[19] Similarly, intentions to use are only weak evidence of linguistic significance. On the other hand, communicative intentions, for example, are very relevant for pragmatically conveyed content such as speaker importance (see section 4.2 and entries on pragmatics; implicature; Paul Grice). The idea of what a reasonable person would assume that the speaker intended to communicate is consistent (although what a reasonable person would assume the speaker intended to communicate is not the meaning of a text or statement). In the case of legislation, however, it is not reasonable to assume, through the textualists` own lights, that the legislator wanted to communicate something. (For skepticism about Parliament`s intentions, see Section 4.1.) Legal writing is an art that should not be taken for granted. The importance of writing has been demonstrated in articles, letters, magazines, agreements, essays, reports, court cases, etc. These legal writings assist scholars in their legal work. Writing is not an innate skill and therefore needs to be developed. Good legal drafting must be precise, short, clear, orderly and original. „A truth or an established legal statement so clear that it cannot A prominent camp of publicly important originalists are the new originalists (Whittington 2004; 2013; Barnett, 1999; 2013; Solum, 2010; 2013a; 2013b; 2015; see also Goldsworthy, 1997). Thus, the examples given by textualists concerning the interpretation of ordinary communication and its use of certain canons of interpretation suggest that the relevant investigation is what it would be reasonable to understand the speaker in order to communicate.

In fact, textualists often claim that what words mean is what a reasonable person wants to understand or convey through the speaker – thus confusing the meaning of words with reasonable inferences about communicative intent (e.g., Scalia and Garner 2012, 16, 56). Similarly, textualists often refer to the relevant investigation as an „objective legal intent,“ understood as what a reasonable person would have wanted from Parliament given the context. [29] In the preceding paragraph, I relied on the simplistic assumption that, while the interpretation of the statute is directed at the content of the statute, the soundness of a method of legal interpretation depends solely on whether it treats the determinants of the content of the statute as they actually do. According to this assumption, there is no gap between a legal theory and a theory of legal interpretation. If the correct legal theory is that the content of the law is determined, for example, by the semantic content of the relevant legal texts, then the best method of legal interpretation is to determine the semantic content of authoritative legal texts. The intentionalist approach to constitutional interpretation, which views the relevant aspect of the constitution as the intentions of the authors or ratifiers, flourished for some time in the second half of the 20th century (faded in the 1980s), but in recent decades originalists have focused on the original meaning (see Whittington 2013, 379-82; Kesavan and Paulsen, 2003, pp. 1134-48). Contemporary originalism tends to focus on „overriding public significance,“ by which originalists roughly mean how reasonable readers of the Constitution would have understood its meaning at the time of its ratification. See section 4.2 below. It should be noted that it is consistent with some versions of originalism that the correct application of constitutional norms may differ from the way the constitution was originally conceived and expected. In one case, the correct application of the Constitution changes over time due to changing circumstances.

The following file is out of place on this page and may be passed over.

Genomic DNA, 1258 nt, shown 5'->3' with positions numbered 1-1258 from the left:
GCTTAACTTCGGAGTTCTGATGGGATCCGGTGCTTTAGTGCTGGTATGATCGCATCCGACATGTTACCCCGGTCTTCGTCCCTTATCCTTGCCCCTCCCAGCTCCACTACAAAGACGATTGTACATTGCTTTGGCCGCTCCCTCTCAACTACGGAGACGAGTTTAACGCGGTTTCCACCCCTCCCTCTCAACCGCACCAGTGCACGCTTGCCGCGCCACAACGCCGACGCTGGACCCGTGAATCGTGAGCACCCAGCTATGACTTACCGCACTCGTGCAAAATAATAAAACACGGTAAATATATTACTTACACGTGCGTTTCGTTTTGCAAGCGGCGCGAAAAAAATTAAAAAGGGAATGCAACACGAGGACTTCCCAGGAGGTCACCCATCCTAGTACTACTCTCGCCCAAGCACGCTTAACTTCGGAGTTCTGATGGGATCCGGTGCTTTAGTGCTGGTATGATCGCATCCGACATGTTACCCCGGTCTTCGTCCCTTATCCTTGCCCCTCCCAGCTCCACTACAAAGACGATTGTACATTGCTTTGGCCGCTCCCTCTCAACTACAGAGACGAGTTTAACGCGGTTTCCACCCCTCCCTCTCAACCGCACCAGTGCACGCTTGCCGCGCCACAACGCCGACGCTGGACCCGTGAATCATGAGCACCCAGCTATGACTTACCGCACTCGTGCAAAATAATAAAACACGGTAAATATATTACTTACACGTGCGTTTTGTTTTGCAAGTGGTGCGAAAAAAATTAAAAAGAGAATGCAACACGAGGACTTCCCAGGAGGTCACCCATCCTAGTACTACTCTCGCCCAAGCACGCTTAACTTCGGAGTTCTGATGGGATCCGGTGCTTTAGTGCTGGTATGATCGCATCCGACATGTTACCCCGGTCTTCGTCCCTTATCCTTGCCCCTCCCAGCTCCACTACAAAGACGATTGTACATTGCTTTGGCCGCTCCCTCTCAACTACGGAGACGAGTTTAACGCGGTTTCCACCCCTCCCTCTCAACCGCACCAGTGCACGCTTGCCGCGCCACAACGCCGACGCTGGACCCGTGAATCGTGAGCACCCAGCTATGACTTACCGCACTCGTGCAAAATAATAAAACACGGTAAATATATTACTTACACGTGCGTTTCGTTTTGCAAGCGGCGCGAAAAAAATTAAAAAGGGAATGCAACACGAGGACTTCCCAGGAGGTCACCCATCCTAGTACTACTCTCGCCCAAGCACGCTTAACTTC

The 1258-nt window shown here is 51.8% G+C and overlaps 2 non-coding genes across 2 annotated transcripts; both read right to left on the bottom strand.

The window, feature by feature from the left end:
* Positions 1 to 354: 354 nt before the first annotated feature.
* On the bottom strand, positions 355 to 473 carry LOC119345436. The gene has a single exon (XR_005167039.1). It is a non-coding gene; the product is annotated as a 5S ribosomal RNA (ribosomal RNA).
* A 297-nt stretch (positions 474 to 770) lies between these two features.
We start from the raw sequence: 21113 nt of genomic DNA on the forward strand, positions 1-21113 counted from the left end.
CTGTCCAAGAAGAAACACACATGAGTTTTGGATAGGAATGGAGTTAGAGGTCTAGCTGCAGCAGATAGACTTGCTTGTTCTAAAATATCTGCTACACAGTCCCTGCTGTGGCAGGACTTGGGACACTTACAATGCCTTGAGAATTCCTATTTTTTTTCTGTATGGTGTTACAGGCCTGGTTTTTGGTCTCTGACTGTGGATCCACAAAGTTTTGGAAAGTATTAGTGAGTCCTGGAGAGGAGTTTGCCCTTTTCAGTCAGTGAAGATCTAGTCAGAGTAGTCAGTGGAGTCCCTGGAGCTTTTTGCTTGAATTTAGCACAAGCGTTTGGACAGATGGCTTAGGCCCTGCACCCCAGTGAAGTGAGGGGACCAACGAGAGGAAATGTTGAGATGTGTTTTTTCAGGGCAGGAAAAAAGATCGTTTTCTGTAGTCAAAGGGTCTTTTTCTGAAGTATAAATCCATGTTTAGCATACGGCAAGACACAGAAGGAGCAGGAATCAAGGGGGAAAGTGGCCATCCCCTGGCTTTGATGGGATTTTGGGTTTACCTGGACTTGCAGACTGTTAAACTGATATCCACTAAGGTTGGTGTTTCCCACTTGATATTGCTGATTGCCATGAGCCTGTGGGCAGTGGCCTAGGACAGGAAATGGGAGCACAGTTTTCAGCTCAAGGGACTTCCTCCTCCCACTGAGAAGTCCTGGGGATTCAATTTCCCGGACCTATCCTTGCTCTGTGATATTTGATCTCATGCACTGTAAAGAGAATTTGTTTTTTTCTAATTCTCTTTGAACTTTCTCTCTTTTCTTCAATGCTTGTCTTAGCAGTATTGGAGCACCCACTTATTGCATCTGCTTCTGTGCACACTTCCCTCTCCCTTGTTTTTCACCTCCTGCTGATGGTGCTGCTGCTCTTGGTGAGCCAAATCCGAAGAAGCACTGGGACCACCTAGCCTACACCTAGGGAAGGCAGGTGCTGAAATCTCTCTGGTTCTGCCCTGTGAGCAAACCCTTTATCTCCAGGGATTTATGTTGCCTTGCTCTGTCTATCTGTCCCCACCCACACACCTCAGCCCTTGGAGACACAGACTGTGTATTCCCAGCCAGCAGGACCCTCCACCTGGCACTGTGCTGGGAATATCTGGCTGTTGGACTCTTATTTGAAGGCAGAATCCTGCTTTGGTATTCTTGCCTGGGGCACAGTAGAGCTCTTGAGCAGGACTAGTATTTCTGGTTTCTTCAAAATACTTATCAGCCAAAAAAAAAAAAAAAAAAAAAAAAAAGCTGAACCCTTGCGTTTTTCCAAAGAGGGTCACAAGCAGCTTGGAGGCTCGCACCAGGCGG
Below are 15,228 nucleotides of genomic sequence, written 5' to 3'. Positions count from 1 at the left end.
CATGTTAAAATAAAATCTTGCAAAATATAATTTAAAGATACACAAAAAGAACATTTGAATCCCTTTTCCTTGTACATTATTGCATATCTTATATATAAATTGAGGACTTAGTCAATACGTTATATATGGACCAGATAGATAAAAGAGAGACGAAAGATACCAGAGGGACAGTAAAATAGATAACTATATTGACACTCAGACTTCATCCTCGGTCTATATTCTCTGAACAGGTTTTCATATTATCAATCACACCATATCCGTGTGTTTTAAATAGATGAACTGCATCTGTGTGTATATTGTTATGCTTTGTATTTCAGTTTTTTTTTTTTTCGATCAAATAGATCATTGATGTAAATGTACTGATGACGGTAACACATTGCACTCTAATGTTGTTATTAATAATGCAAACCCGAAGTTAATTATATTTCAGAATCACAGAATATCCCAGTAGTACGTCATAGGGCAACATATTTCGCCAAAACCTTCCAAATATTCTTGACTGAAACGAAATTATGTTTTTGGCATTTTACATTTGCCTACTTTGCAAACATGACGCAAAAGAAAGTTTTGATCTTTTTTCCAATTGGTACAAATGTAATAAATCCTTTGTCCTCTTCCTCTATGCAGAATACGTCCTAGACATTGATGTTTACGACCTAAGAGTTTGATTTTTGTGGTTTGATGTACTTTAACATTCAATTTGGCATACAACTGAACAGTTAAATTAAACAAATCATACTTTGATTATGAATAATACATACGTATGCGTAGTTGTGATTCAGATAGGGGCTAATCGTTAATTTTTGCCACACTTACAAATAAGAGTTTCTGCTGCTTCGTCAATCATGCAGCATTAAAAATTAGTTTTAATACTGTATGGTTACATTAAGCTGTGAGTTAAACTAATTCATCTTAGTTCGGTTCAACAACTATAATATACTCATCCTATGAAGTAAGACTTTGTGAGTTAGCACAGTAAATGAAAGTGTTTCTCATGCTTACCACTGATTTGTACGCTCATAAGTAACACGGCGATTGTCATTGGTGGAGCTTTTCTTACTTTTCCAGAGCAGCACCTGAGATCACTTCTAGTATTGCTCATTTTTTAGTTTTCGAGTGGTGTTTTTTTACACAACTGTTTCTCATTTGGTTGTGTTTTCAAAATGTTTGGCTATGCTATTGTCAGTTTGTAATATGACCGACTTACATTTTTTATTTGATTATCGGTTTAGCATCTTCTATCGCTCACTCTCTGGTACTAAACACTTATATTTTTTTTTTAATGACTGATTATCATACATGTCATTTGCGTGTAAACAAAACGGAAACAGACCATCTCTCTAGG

The trade clause, for example, states that Congress has jurisdiction over „interstate commerce“ (U.S. Constitution, Article I, Section 8, Clause 3). If the relevant original aspect of the Constitution is the meaning of the words or the intention of the authors as to the rule of law to be adopted (for such intentions, see section 4.1), then changes in the economy of the country without modification of constitutional law may result in the fact that types of corporations that were not previously within the power of Congress over interstate commerce, I would like to ask the Commissioner whether he is aware that the Commission has not yet presented a proposal for a directive on environmental protection. (Greenberg & Litman, 1998). Through this technique, the law allows the individual to manage his or her private life and affairs as he or she wishes, as long as it is within the bounds of the law. Technology does not bind every member of society to its rules. It binds only those who want to be bound. For example, a person is not obliged to marry, but if such a person chooses to do so, he must do so within the legal framework. Thus, a person has the right to marry in accordance with marriage law, customary law or Islamic law.